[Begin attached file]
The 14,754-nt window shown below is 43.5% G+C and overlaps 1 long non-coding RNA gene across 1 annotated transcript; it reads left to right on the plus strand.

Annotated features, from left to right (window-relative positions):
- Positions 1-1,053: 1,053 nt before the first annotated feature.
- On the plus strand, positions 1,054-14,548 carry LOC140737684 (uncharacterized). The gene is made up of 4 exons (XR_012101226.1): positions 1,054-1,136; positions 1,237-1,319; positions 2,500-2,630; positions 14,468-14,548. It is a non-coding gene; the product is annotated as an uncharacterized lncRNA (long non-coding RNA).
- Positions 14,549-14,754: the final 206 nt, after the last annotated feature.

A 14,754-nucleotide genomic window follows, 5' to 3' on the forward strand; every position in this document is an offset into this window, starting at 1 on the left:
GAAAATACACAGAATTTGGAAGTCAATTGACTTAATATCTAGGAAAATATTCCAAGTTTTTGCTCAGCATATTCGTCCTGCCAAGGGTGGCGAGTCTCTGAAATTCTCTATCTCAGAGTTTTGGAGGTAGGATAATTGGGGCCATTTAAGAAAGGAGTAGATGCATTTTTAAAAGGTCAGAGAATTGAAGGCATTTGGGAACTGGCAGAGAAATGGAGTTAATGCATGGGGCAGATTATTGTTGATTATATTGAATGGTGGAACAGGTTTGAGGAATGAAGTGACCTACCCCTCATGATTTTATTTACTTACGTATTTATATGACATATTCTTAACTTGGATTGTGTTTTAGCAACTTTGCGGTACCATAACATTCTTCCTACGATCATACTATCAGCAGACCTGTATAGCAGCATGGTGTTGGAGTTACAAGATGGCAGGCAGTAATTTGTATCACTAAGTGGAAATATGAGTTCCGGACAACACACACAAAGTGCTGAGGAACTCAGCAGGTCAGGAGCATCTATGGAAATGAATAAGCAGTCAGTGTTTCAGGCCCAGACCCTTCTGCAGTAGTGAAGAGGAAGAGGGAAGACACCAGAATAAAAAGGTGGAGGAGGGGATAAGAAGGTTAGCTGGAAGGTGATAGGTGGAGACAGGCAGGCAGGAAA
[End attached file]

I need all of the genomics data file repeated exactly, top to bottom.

The 14,754-nt window shown below is 43.5% G+C and overlaps 1 long non-coding RNA gene across 1 annotated transcript; it reads left to right on the plus strand.

Annotated features, from left to right (window-relative positions):
- Positions 1-1,053: 1,053 nt before the first annotated feature.
- On the plus strand, positions 1,054-14,548 carry LOC140737684 (uncharacterized). The gene is made up of 4 exons (XR_012101226.1): positions 1,054-1,136; positions 1,237-1,319; positions 2,500-2,630; positions 14,468-14,548. It is a non-coding gene; the product is annotated as an uncharacterized lncRNA (long non-coding RNA).
- Positions 14,549-14,754: the final 206 nt, after the last annotated feature.

A 14,754-nucleotide genomic window follows, 5' to 3' on the forward strand; every position in this document is an offset into this window, starting at 1 on the left:
GAAAATACACAGAATTTGGAAGTCAATTGACTTAATATCTAGGAAAATATTCCAAGTTTTTGCTCAGCATATTCGTCCTGCCAAGGGTGGCGAGTCTCTGAAATTCTCTATCTCAGAGTTTTGGAGGTAGGATAATTGGGGCCATTTAAGAAAGGAGTAGATGCATTTTTAAAAGGTCAGAGAATTGAAGGCATTTGGGAACTGGCAGAGAAATGGAGTTAATGCATGGGGCAGATTATTGTTGATTATATTGAATGGTGGAACAGGTTTGAGGAATGAAGTGACCTACCCCTCATGATTTTATTTACTTACGTATTTATATGACATATTCTTAACTTGGATTGTGTTTTAGCAACTTTGCGGTACCATAACATTCTTCCTACGATCATACTATCAGCAGACCTGTATAGCAGCATGGTGTTGGAGTTACAAGATGGCAGGCAGTAATTTGTATCACTAAGTGGAAATATGAGTTCCGGACAACACACACAAAGTGCTGAGGAACTCAGCAGGTCAGGAGCATCTATGGAAATGAATAAGCAGTCAGTGTTTCAGGCCCAGACCCTTCTGCAGTAGTGAAGAGGAAGAGGGAAGACACCAGAATAAAAAGGTGGAGGAGGGGATAAGAAGGTTAGCTGGAAGGTGATAGGTGGAGACAGGCAGGCAGGAAA